At CoreCivic, we hold ourselves to the highest standards. To my knowledge, we're the only correctional system, public or private, that has committed to set goals in key areas proven to reduce recidivism - high school equivalency diplomas, vocational certifications, victim impact programming, substance use disorder treatment, and more. We also exercise a great deal of transparency through the publishing of our annual Environmental, Social, and Governance (ESG) Report. Anyone who wants to know us better, I tell them to read our ESG report because it not only shares important data about a range of issues but also why are we are so commitment at all levels of our company.


6. What would you tell someone who believes the private sector is influencing incarceration rates?  

CoreCivic does not in any way support policies that increase the likelihood that someone will be sent to prison. We have absolutely no say or input regarding who comes to our facility, which is solely at the discretion of our government partners. Likewise, we have no say regarding the duration of a person's sentence, which is at the sole discretion of the individual judge in each case.

Secondly, I would point out that the entire private corrections industry only represents about 8% of all individuals who are incarcerated in the United States. In fact, you could eliminate the entire private corrections industry and it wouldn't begin to touch incarceration rates in our country. The facts simply don't support attributing mass incarceration to our very small industry.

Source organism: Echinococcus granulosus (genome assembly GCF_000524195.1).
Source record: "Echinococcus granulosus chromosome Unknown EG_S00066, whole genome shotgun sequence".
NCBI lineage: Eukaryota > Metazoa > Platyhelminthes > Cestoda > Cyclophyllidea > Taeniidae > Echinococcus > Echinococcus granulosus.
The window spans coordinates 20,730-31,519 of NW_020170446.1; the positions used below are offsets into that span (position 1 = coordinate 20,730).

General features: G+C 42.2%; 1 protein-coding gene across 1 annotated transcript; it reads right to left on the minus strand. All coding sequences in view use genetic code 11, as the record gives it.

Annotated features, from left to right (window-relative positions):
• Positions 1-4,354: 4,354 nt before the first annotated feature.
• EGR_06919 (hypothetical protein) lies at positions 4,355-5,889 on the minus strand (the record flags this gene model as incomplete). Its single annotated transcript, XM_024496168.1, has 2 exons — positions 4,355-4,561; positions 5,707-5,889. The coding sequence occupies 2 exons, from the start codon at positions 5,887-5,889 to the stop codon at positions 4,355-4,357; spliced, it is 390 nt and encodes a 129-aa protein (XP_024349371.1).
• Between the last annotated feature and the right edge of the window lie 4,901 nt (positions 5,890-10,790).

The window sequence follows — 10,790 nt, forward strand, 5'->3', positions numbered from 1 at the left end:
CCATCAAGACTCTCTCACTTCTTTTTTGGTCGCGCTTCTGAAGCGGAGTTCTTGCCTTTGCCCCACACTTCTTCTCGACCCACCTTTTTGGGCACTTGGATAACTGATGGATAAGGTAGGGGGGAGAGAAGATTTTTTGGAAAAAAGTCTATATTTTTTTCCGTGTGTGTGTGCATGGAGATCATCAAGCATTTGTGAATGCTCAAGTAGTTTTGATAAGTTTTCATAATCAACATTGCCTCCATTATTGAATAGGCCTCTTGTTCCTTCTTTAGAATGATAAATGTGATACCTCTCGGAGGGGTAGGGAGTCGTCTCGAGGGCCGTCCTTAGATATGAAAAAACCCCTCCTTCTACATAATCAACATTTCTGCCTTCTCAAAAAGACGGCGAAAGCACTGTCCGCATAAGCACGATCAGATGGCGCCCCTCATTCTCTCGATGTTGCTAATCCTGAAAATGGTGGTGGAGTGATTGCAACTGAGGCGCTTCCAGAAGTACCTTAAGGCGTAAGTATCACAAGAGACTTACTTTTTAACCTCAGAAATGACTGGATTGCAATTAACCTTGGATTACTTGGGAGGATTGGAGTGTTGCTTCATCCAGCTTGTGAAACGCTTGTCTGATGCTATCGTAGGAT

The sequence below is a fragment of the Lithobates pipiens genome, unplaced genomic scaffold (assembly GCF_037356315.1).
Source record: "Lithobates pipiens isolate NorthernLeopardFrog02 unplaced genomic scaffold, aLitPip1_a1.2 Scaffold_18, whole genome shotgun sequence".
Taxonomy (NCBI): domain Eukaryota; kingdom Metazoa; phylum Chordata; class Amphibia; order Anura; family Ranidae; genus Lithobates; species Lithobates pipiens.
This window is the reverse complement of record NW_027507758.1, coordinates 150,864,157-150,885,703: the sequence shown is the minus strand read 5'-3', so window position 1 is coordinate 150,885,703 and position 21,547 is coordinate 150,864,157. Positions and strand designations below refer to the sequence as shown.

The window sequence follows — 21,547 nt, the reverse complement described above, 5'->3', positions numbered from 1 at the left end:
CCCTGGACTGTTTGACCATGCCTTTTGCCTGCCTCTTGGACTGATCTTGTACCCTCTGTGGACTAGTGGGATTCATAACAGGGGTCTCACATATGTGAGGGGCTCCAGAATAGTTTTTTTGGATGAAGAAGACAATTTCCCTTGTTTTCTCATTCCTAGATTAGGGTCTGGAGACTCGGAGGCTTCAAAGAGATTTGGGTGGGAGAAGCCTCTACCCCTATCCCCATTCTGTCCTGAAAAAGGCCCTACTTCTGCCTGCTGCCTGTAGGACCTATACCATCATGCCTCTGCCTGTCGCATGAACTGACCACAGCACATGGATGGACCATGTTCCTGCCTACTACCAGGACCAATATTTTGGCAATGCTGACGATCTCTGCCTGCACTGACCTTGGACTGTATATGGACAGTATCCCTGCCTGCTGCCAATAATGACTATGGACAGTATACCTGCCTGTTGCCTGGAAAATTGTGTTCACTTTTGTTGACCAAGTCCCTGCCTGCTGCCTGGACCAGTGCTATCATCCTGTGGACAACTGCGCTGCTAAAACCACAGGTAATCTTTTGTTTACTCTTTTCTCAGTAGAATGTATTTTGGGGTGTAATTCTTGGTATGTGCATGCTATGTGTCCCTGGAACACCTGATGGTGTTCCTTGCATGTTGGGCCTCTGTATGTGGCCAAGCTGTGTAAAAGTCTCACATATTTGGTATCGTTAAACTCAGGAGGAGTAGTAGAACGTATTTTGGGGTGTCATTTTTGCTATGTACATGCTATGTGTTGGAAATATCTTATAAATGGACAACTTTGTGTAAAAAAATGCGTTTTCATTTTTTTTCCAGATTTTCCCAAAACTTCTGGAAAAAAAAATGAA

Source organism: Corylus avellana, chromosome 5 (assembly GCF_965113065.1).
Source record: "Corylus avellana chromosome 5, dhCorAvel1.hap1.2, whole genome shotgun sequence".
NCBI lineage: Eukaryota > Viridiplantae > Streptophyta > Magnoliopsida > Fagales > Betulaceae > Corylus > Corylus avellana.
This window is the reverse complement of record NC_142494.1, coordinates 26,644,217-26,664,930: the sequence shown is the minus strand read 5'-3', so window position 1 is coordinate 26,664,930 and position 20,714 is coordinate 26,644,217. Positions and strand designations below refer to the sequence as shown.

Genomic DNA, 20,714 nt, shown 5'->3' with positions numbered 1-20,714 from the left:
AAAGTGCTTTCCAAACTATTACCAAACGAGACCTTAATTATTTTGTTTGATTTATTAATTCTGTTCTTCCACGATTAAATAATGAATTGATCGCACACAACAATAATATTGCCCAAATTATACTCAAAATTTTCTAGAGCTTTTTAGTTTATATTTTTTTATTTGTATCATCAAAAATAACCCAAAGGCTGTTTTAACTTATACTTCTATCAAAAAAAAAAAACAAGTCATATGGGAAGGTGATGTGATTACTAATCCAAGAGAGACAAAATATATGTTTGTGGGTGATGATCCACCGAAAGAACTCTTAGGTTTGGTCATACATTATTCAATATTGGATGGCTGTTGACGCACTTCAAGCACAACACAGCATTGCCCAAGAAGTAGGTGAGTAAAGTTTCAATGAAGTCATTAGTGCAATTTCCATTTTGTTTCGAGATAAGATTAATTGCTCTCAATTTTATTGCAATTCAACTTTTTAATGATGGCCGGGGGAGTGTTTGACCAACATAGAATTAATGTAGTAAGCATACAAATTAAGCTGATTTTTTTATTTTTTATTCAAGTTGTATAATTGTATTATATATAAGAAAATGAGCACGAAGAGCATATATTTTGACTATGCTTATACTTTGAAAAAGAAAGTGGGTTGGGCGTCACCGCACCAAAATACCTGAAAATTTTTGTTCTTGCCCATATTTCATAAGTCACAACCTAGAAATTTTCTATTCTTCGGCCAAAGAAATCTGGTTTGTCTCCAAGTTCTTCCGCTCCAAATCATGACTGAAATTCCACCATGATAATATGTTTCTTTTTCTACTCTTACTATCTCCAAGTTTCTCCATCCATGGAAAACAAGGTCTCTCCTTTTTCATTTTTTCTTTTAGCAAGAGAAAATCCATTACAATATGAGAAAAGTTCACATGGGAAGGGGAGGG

Finally, the commitments we've made through policy advocacy and programming to reduce recidivism run counter to those claims. Our goals as a company are all aimed at one thing - to reduce recidivism and give every individual in our care the skills and the tools they need to never return to prison.

We believe strongly, and our CEO has said this publicly for years, that America’s high recidivism rate is a national crisis. We should be focused on solving that problem and the other challenges facing our criminal justice system, not playing politics with companies that are actually trying to help.


7. What is the Day 1 Alliance, and what is CoreCivic's role in D1A?

I'm very excited about the Day 1 Alliance. Launched in 2019, D1A brings together the major companies in private corrections with the shared goal of positioning our industry as a major voice in supporting initiatives that reduce recidivism and incarceration rates in the United States. It's a platform for sharing best practices, but it's also a way to advocate for the policies that will ultimately benefit the individuals who are incarcerated, their families, and the communities to which they will eventually return.

8. What do you hope comes from CoreCivic's efforts?

Ultimately, my hope is that each individual who enters our care finds the support he or she needs to take their best next step in life. As a nation, I hope we reach the point in which we see no distinction between those who have been incarcerated and those who have not. At CoreCivic, we are working hard to shift the conversation around these issues so that second chances aren't so hard to come by, and lasting change becomes possible.
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Topics: Reducing Recidivism